Plutocrat fight: Romney and Clinton brawl over who has the biggest mansions

Plunging deep into the American zeitgeist, Mitt Romney has put his finger on precisely what the nation needs at this moment: A final Armageddon between plutocrats.

Team Romney is apparently moving beyond insular concerns like winning the Republican Party’s presidential nomination in 2016 and is focusing on the general election when he would likely face former Secretary of State Hillary Clinton. The former Massachusetts governor’s camp has determined that the best course of action for him is not to defend his own wealth but to make it clear that he is only moderately more well-off than his likely Democratic opponent.

“It’s going to be hard for Hillary Clinton to make Mitt Romney’s wealth a fruitful line of attack, with her multi-million dollar mansions in Georgetown and Chappaqua and her jet-setting lifestyle of the rich and famous,” an anonymous Romney aide told The Boston Globe recently.

The Globe noted that Romney will have a willing participant in the contrived fight over which of these obscenely wealthy political figures has a stronger claim to financial hardship.

“Clinton, too, has struggled in talking about her wealth, saying she was once “dead broke” while in her $5 million home,” The Globe observed.

Team Clinton pushed back against the self-evidently accurate charge that Hillary has achieved the American dream by noting that her priorities are not reflective of her net worth.

“While Mitt Romney tries in vain to reinvent himself as a friend to those who are struggling, Hillary Clinton is continuing her life-long work to lift up the middle class and level the playing field for all Americans,” said Adrienne Elrod, communications director for the pro-Clinton Correct the Record PAC, in an email to CNN.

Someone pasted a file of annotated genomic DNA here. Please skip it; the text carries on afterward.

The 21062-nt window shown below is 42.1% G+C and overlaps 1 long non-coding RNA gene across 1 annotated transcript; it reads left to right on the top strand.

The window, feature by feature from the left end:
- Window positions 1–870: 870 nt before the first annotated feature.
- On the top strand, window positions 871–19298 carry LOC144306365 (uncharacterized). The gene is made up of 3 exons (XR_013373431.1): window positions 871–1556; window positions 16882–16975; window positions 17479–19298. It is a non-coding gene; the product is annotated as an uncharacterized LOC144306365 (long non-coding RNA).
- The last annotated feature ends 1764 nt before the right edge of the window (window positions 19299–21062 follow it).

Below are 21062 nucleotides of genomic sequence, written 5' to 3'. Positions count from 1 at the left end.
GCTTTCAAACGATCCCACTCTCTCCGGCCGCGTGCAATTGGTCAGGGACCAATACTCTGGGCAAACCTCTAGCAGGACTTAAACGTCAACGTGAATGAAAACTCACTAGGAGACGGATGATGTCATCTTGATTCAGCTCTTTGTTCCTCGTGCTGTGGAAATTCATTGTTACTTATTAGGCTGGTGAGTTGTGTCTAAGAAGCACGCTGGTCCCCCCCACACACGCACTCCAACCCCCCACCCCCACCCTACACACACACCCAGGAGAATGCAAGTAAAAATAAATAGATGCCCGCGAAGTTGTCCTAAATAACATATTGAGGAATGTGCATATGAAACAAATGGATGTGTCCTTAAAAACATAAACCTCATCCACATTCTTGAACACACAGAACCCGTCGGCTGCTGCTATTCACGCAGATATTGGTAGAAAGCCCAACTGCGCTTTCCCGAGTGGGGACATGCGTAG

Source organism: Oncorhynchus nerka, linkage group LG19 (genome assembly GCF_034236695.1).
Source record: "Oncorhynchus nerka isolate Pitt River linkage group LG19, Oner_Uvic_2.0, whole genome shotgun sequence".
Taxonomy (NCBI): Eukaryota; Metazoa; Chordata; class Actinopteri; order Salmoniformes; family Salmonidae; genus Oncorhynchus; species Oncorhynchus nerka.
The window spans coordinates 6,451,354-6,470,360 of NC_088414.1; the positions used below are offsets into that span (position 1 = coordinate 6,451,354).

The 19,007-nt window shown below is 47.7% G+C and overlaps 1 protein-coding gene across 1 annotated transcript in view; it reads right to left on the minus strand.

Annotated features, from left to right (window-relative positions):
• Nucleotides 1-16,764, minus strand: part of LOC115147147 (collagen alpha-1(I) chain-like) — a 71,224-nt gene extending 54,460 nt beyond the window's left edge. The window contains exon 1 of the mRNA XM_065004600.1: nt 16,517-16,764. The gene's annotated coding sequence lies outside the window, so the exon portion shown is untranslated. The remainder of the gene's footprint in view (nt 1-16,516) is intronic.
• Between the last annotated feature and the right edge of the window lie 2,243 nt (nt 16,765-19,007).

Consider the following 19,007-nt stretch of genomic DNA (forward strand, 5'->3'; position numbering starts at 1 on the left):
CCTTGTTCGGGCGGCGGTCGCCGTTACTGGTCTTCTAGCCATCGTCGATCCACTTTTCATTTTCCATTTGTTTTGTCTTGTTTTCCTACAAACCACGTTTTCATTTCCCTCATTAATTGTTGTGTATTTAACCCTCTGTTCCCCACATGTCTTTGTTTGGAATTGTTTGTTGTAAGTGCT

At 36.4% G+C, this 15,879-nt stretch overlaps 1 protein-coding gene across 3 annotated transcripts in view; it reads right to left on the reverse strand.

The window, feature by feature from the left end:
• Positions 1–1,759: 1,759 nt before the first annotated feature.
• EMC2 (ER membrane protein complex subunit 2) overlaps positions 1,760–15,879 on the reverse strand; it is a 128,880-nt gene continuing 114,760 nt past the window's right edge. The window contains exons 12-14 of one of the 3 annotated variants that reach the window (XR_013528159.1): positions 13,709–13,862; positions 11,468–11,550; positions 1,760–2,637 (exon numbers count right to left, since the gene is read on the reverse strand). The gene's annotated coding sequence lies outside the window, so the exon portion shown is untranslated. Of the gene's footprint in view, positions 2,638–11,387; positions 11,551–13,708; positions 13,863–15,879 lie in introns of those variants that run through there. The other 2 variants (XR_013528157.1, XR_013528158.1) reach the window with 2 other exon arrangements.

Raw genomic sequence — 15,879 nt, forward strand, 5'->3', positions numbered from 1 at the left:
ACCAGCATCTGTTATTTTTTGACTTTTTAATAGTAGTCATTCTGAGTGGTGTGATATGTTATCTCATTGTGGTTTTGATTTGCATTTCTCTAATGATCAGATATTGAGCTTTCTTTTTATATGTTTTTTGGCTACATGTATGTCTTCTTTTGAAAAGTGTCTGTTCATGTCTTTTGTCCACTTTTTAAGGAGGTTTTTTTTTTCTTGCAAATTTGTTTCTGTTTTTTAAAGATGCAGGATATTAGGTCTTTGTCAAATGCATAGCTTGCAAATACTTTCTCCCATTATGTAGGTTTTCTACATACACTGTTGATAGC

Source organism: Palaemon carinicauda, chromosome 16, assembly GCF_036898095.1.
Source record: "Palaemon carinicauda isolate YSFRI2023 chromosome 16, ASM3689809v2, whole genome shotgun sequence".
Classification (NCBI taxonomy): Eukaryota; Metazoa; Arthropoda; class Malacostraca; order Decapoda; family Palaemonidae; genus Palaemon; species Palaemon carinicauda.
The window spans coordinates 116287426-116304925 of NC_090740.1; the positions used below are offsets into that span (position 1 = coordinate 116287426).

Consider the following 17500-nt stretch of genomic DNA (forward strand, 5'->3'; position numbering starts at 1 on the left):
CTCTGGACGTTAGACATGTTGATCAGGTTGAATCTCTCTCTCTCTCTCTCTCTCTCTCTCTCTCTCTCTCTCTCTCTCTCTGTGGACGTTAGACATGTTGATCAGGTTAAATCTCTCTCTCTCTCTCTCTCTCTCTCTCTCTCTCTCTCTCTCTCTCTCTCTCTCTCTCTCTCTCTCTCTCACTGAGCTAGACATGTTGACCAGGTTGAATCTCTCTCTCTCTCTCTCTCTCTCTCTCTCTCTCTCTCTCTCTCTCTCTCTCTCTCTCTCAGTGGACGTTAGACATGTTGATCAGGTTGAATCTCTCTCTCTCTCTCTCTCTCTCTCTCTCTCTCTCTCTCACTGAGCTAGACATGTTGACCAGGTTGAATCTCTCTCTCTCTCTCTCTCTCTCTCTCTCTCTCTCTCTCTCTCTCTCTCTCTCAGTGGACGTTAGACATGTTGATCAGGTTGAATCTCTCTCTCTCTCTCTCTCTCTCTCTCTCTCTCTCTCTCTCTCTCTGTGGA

CNN further breaks down why Romney will have a hard time appealing to an increasingly populist American electorate via this approach:

The comment was also included in a new report by the Boston Globe details how Romney purchased or built two new homes after the 2012 Republican presidential nominee’s election loss. The former private equity CEO, whose wealth became an overriding theme for Democratic attacks, has a total of four homes: a mansion in La Jolla, California; a ski chalet in Park City, Utah; a large home in Salt Lake City; and a lake house on Lake Winnipesaukee, New Hampshire.

The home in La Jolla, complete with a car elevator, has been undergoing renovations to make it bigger since 2012, and according the Globe, is now being shown to potential buys by a broker.

“In politics if you have a problem or challenge, hang a lantern on it,” former House Speaker Tip O’Neill, paraphrasing Attorney General Robert Kennedy, once said. That is to say, don’t run from your greatest liability. Embrace it, get out ahead of it, and confront it on your own terms. That is precisely not what either Mitt Romney or Hillary Clinton is doing here.

This impracticable effort to mitigate the damage done to the Romney brand in 2012 (and the Clinton brand in 2008) is doomed from the start. Neither Clinton nor Romney will assuage voters’ concerns about their wealth preventing them from understanding the challenges faced by average Americans by claiming that they’re only marginally better than the alternative. Their objective must be to convince voters that their success does not prevent them from serving as competent mangers of America’s affairs. In fact, their experience will only allow them to be more effective in that role. Instead, their instincts are to pander to the loudest and most provocative voices in the room.

Whoever is advising both these campaigns is not earning their paycheck.